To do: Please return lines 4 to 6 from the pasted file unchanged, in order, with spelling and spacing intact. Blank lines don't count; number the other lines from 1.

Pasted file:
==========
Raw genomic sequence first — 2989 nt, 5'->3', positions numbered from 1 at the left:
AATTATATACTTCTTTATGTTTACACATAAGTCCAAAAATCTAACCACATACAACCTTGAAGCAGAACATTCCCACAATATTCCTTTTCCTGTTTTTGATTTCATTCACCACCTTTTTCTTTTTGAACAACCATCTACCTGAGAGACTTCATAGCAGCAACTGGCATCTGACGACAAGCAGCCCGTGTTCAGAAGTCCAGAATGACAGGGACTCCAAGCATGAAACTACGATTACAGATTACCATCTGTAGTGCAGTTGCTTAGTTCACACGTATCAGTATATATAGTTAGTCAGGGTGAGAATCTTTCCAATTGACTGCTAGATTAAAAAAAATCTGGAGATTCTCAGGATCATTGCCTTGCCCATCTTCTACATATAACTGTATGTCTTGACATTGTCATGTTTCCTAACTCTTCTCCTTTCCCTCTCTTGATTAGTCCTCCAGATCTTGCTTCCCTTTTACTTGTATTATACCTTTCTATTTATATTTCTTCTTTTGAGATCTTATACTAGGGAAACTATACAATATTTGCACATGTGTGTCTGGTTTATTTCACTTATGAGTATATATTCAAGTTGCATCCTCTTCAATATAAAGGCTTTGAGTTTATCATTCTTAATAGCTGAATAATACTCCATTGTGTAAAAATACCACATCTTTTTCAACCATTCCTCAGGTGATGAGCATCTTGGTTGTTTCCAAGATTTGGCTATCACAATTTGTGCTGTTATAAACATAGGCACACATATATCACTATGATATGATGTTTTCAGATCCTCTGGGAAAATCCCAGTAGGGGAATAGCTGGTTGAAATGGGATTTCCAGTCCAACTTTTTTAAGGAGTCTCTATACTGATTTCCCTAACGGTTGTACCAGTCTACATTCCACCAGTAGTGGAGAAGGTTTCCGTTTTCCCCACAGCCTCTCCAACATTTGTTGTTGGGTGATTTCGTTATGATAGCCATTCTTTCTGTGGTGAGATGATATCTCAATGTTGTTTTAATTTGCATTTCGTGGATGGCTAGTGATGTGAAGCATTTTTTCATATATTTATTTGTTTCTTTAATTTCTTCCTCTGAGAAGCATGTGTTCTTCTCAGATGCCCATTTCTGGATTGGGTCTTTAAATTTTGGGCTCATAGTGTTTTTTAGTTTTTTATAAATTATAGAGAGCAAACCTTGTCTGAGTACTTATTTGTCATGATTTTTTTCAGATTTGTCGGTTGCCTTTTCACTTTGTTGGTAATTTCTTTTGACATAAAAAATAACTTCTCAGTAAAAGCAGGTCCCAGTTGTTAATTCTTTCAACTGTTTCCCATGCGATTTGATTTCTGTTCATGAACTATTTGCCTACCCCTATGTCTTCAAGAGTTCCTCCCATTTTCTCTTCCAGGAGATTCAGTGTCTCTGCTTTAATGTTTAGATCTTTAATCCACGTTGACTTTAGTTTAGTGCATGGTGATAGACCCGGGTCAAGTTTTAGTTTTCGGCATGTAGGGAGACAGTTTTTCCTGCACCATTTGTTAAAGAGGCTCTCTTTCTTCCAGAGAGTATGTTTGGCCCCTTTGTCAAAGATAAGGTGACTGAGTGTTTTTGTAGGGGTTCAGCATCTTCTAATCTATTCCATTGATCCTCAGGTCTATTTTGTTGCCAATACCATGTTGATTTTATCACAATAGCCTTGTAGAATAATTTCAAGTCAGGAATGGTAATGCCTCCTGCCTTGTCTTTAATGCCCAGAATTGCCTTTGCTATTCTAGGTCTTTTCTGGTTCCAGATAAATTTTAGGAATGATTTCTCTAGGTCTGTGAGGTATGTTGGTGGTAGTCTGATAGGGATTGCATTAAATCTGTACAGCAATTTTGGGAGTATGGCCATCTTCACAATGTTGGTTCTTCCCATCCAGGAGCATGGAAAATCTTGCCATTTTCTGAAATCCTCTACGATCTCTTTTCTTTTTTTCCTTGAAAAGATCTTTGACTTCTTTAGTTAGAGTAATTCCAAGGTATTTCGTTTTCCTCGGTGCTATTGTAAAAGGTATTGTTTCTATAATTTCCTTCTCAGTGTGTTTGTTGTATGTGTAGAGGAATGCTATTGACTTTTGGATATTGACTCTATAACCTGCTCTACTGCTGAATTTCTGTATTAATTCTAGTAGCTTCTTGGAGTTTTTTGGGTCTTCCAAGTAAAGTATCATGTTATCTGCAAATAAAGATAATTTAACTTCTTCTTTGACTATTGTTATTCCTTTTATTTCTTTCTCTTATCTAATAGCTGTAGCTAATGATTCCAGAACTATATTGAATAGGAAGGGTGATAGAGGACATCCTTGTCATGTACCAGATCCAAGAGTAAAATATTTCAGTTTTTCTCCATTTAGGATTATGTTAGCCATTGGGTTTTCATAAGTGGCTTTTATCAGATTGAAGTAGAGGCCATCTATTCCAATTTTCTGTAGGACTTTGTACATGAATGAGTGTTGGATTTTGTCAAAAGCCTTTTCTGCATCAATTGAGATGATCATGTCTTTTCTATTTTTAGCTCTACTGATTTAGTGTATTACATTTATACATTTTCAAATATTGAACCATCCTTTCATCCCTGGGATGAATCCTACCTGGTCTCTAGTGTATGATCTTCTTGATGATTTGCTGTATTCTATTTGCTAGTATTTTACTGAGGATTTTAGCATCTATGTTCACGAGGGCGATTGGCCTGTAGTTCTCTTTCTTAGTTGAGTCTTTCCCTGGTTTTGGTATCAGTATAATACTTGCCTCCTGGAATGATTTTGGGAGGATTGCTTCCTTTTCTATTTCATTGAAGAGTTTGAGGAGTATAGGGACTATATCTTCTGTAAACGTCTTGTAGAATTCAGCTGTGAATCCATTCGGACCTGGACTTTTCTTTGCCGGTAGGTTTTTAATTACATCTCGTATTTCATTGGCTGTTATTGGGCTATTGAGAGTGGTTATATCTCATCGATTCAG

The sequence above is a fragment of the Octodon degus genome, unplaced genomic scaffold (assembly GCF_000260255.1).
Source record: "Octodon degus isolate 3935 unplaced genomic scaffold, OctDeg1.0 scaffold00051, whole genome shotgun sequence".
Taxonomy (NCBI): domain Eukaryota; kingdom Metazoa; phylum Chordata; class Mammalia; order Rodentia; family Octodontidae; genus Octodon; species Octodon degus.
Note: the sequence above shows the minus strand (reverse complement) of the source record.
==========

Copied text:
Source record: "Octodon degus isolate 3935 unplaced genomic scaffold, OctDeg1.0 scaffold00051, whole genome shotgun sequence".
Taxonomy (NCBI): domain Eukaryota; kingdom Metazoa; phylum Chordata; class Mammalia; order Rodentia; family Octodontidae; genus Octodon; species Octodon degus.
Note: the sequence above shows the minus strand (reverse complement) of the source record.